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Ryan Adams

(2 Apr 2012: The Buell Theatre — Denver, CO)

Five minutes before showtime, the lights dimmed then regained full strength: a signal to finish your drink and let a uniformed usher show you to your seat before the show started. Alcohol and most other beverages were not allowed in the theater: only bottled water. The seats were plush and comfortable, with ample legroom. The carpets were clean. There were cup holders.


If we hadn’t already known, a shaggy haired, leather jacket wearing, swearing rock star type is just about the last person we’d have expected to see walk onto a stage that usually plays home to musicals and symphonies. But amidst cheers Ryan Adams came on stage, sat down, looked to the crowd, raised his hands in devil-horned salute and asked with a bit more than a hint of sarcasm, “Are you ready to get sad?”. He then quickly hung his head and slowly strummed the opening notes of “Oh My Sweet Carolina” to immediate recognition and loud, quickly halted cheers.


When a lone guitarist takes the stage in a beautiful theater like The Buell in downtown Denver, you kind of expect it to be a quiet, relaxing evening without much room for humor. Especially when that artist is Ryan Adams, known primarily for his thoughtful, minor key songs. A lot of sulking goes into his tunes, I’m sure, and I can guarantee from personal experience that just as much comes out of them. But somehow, in between almost every song, and no matter how quiet, slow or generally depressing the next one was destined to be, Adams was able to make his audience laugh. It was that same sarcastic humor he started the evening off with, and an ability to comment on his inability to interact with an audience. At one point he improvised (or at least it seemed improvised) a song about missing his cat while he was on the road. And of course, it wouldn’t be a Ryan Adams concert without at least a couple references to old metal bands. (Paraphrased example: “Can you imagine the text messages going back and forth between the members of Black Sabbath right now? I bet it’s just indecipherable rune language that nobody could ever understand, like shooting lightning bolts through the phone”.) Any time a fan would scream anything (which was, unfortunately, often) he’d spew out some wisecrack. A couple of times he even improvised songs about his hecklers. And when it came to requests, he simply answered, “No”.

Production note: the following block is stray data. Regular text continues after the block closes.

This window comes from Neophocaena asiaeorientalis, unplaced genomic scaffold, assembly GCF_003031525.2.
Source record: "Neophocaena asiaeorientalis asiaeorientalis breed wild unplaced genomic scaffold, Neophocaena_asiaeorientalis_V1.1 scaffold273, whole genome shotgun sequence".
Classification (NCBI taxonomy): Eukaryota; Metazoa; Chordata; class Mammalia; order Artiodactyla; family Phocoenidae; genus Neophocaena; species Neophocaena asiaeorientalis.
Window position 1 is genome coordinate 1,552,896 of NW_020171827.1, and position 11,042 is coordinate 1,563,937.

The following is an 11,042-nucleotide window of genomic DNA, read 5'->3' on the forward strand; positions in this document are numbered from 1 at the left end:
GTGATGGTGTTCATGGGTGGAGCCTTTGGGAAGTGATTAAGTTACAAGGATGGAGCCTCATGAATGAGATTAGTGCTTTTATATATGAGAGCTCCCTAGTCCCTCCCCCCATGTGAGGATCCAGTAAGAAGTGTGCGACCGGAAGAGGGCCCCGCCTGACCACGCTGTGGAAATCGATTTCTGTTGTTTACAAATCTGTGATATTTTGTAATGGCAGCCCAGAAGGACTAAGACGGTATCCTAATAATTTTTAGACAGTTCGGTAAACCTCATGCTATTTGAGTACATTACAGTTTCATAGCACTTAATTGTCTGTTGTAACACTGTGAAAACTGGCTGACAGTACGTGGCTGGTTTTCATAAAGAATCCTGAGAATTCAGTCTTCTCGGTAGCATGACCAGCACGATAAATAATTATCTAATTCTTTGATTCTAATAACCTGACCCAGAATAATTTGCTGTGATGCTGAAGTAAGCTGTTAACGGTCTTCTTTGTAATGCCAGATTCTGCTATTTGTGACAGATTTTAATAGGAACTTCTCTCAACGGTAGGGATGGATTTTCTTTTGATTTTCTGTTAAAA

It is quite obvious that Adams is what he writes about. Music is not just something he does for a living, or that he performs because he’s good at. His songs are close to him and he plays each one as if it’s for the first time, and his audience knows and, mostly, respects that. For some reason though, there are always people who feel the need to call out song requests as if they own him, as if they own any artist. It’s remarkably similar to going to a gallery opening and asking the painter to only show a specific painting, or only giving an author credit for one story. Songs, like paintings and novels, can be enjoyed at home as well as in person—but if you choose to go to an event, it seems that you should at least try to appreciate the artist for all of their work. Luckily Adams handled his requestors with sarcastic class, for which the rest of the audience was thankful.


It was impressive to see him jump back and forth from sarcastic, animated performer to the hunched over guitarist, hardly making eye contact with the crowd while he played, commanding silence as soon as he hit note one on each song. But it was not necessarily surprising. His songs take you over, and just as he was totally focused, so was his audience throughout the evening. He switched back and forth from seated acoustic guitar to upright piano, eventually moving his own setup over five feet or so to play the last couple of songs standing up. Even one man, alone on stage with his instrument, can entertain a full evening.


Setlist:


01. Oh My Sweet Carolina
02. Ashes & Fire
03. If I Am a Stranger
04. Dirty Rain
05. My Winding Wheel
06. Sweet Lil Gal (23rd/1st)
07. Invisible Riverside
08. Everybody Knows
09. Firecracker
10. Let It Ride
11. Rescue Blues
12. Please Do Not Let Me Go
13. English Girls Approximately
14. Chains of Love
15. Two
16. Lucky Now
17. Avenues
18. New York, New York
19. Wonderwall
20. The End
21. 16 Days
22. Come Pick Me Up
Encore
23. Nutshell (Alice In Chains cover)
24. When Will You Come Back Home?

Jonathan Kosakow has been a regular contributor for PopMatters since 2009, and became Associate Events Editor two years later. He contributes to Glide Magazine's Hidden Track blog (www.hiddentrackblog.com), both on his own and as a member of the editorial collective Three Grown Men. His writing has also appeared on Relix.com and Jambands.com, but most of it can be found on the floor of his apartment or stashed away in files on his computer. Jonathan recently earned his Graduate Certificate in Creative Writing from the University of Denver, and does his best to be an active member of the music and writing community in the Denver/Boulder area. He is the Director of Operations at the Boulder-based company Eco Vessel, and is the co-founder of the music-related website NoiseReport.net, and the beer-related blog beermadeclear.com, both currently in production.


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